The first-ever quarterly public meeting held last week by Federal Way Mayor Jim Ferrell for African American and Black communities proved to be a starting line for the city’s partnership with communities of color.
Spiked with tense moments as community members shared their perspectives, more than 100 attendees joined the virtual meeting on July 29, including elected officials, city council members, community leaders and curious residents.
Presentations opening the meeting included speakers such as Overcomer Covenant Church Pastor Rev. Gordon Banks, Federal Way Police Chief Andy Hwang, Municipal Judge Dave Larson, Federal Way Diversity Commission Chair Julian Franco, Federal Way Black Collective Executive Director Lyn Idahosa, and Chief’s Call Chair Dr. Bob McKenzie.
When communities don’t traditionally have a voice, the greater community is unable to assess the value those voices bring to the table, Lyn Idahosa said.
The meeting was modeled after the city’s quarterly meeting with the Korean American community, which has been established for more than 25 years. The mayor asked the group for their thoughts on making the African American/Black community meeting a quarterly event, to which many responded they were already under the impression it would be going forward.
In a follow up email July 30, Ferrell wrote: “You have my commitment that these meetings with the African American/Black Community will occur on a quarterly basis moving forward.”
Presentations ran overtime, which then limited availability for public comment and created confusion over the agenda. However, more than a dozen people did speak during public comment.
During the two-hour meeting, Tirzah Idahosa expressed her frustrations.
“It’s taken 25 years for you to invite the African American community to have these meetings,” the Federal Way resident and community member said. “Our discussion was that we wanted the meetings to be for us, by us, not you taking over the meeting.”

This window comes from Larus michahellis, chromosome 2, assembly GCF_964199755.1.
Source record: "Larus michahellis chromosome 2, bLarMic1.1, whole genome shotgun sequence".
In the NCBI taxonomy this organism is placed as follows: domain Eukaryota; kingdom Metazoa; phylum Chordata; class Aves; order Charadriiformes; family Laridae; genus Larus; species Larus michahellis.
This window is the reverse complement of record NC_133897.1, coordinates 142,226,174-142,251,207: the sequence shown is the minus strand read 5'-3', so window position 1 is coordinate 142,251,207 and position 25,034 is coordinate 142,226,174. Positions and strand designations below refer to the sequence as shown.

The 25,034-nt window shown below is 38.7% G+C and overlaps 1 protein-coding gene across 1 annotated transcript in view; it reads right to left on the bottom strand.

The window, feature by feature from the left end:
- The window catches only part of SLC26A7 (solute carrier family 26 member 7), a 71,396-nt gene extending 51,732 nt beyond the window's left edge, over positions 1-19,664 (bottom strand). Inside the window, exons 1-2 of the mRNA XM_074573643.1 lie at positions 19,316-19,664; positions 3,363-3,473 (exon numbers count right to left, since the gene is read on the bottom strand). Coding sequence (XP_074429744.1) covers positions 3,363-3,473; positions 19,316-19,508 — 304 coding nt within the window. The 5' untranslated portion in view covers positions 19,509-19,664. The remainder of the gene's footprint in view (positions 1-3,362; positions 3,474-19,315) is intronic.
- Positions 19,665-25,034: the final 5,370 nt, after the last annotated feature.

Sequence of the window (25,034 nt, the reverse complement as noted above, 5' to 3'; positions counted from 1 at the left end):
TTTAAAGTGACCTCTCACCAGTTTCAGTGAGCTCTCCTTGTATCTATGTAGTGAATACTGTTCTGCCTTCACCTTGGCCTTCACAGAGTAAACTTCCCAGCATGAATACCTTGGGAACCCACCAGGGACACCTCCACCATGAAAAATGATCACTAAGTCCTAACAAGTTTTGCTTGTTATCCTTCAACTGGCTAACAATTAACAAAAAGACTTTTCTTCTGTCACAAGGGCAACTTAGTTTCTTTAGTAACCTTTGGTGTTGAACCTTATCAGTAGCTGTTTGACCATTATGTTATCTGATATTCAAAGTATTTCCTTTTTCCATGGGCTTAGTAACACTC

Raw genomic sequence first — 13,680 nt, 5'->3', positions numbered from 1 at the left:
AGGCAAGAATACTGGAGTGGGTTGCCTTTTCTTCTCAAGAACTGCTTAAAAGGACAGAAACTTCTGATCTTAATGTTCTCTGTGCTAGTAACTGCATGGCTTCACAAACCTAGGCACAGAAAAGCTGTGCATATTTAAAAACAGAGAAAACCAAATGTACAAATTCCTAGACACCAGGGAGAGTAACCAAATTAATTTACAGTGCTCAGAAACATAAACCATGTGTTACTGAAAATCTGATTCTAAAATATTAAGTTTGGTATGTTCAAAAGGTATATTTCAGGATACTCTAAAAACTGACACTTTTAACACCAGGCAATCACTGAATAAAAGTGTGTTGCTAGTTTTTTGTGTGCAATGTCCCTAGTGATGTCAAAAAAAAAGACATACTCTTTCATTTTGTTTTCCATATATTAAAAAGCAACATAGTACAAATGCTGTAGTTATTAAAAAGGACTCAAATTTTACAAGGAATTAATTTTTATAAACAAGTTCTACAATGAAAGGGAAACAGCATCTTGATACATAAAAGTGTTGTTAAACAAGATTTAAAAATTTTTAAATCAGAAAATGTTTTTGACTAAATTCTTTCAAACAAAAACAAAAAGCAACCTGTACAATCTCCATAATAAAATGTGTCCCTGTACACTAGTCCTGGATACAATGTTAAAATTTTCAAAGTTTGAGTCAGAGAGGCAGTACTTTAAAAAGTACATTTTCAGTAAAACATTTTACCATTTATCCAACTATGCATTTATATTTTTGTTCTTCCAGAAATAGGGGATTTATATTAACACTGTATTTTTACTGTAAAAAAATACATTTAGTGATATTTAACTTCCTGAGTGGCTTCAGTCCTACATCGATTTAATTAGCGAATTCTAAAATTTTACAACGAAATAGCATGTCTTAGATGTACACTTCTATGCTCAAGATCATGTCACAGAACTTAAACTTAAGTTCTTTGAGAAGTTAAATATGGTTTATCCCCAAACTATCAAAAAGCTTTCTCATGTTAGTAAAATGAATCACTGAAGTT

While technical difficulties and the inconvenience of virtual gatherings hindered the conversation at times, the meeting was met with mixed emotions. Some leaders and community members said they appreciated the opportunity and this historic step to ensure a reliable platform is given to African American and Black communities in Federal Way.
Others spoke about the need for a more orderly meeting agenda, set by the community who is most affected, which would allow the appropriate amount of time for progress, public comment and change to happen.
Ferrell explained that as the inaugural meeting, there are several kinks to work out.
“Sometimes the most important thing is to take the first step,” he said. “That’s what we’re doing here.”
Cynthia Ricks-Maccotan emphasized the importance of the communities who have lived the “George Floyd life” having an opportunity to talk to city leaders about policies and priorities that may conflict with the access, equity, and inclusion barriers of communities of color.
“If it had not been for technology, we probably wouldn’t be having this discussion right now because the murder of George Floyd has led us to this point where we can now have an open dialogue,” she said.
Those subjected to racism, both extrinsic and systemic, need to have a safe and respectful place to share those experiences in order for the city to grow, attendees agreed.
“At the end of the day, the ideas that are going to come from this body of this quarterly meeting is going to support not just the African American community, it’s going to [provide] ideas that support other parts of the community,” said Jamila Taylor. “Right now, we’re trying to have perfection rather than forward movement.”
The next African American/Black community quarterly meeting will be held sometime in October.
Watch the Federal Way African American/Black community forum on the city’s YouTube channel.